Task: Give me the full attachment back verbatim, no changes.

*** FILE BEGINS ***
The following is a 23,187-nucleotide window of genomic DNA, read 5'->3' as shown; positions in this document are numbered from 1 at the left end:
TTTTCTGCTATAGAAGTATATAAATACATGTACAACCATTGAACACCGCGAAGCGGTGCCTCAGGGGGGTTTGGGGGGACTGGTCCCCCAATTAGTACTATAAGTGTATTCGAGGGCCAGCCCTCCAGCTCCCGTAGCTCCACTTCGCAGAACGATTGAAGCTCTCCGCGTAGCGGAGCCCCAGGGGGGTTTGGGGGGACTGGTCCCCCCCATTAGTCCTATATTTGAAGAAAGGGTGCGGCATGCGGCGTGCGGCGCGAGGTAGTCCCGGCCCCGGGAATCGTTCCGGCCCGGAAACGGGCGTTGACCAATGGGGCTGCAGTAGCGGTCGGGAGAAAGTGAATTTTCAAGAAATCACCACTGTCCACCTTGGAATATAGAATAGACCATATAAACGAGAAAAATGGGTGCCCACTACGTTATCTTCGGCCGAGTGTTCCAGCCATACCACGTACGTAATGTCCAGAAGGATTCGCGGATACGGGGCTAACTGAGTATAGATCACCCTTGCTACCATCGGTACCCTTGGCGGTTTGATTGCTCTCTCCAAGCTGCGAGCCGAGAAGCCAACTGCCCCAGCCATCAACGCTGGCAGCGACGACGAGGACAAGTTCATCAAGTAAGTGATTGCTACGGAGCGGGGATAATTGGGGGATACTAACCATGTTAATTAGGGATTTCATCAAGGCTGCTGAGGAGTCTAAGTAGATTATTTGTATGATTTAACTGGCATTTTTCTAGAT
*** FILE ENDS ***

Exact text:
The following is a 23,187-nucleotide window of genomic DNA, read 5'->3' as shown; positions in this document are numbered from 1 at the left end:
TTTTCTGCTATAGAAGTATATAAATACATGTACAACCATTGAACACCGCGAAGCGGTGCCTCAGGGGGGTTTGGGGGGACTGGTCCCCCAATTAGTACTATAAGTGTATTCGAGGGCCAGCCCTCCAGCTCCCGTAGCTCCACTTCGCAGAACGATTGAAGCTCTCCGCGTAGCGGAGCCCCAGGGGGGTTTGGGGGGACTGGTCCCCCCCATTAGTCCTATATTTGAAGAAAGGGTGCGGCATGCGGCGTGCGGCGCGAGGTAGTCCCGGCCCCGGGAATCGTTCCGGCCCGGAAACGGGCGTTGACCAATGGGGCTGCAGTAGCGGTCGGGAGAAAGTGAATTTTCAAGAAATCACCACTGTCCACCTTGGAATATAGAATAGACCATATAAACGAGAAAAATGGGTGCCCACTACGTTATCTTCGGCCGAGTGTTCCAGCCATACCACGTACGTAATGTCCAGAAGGATTCGCGGATACGGGGCTAACTGAGTATAGATCACCCTTGCTACCATCGGTACCCTTGGCGGTTTGATTGCTCTCTCCAAGCTGCGAGCCGAGAAGCCAACTGCCCCAGCCATCAACGCTGGCAGCGACGACGAGGACAAGTTCATCAAGTAAGTGATTGCTACGGAGCGGGGATAATTGGGGGATACTAACCATGTTAATTAGGGATTTCATCAAGGCTGCTGAGGAGTCTAAGTAGATTATTTGTATGATTTAACTGGCATTTTTCTAGAT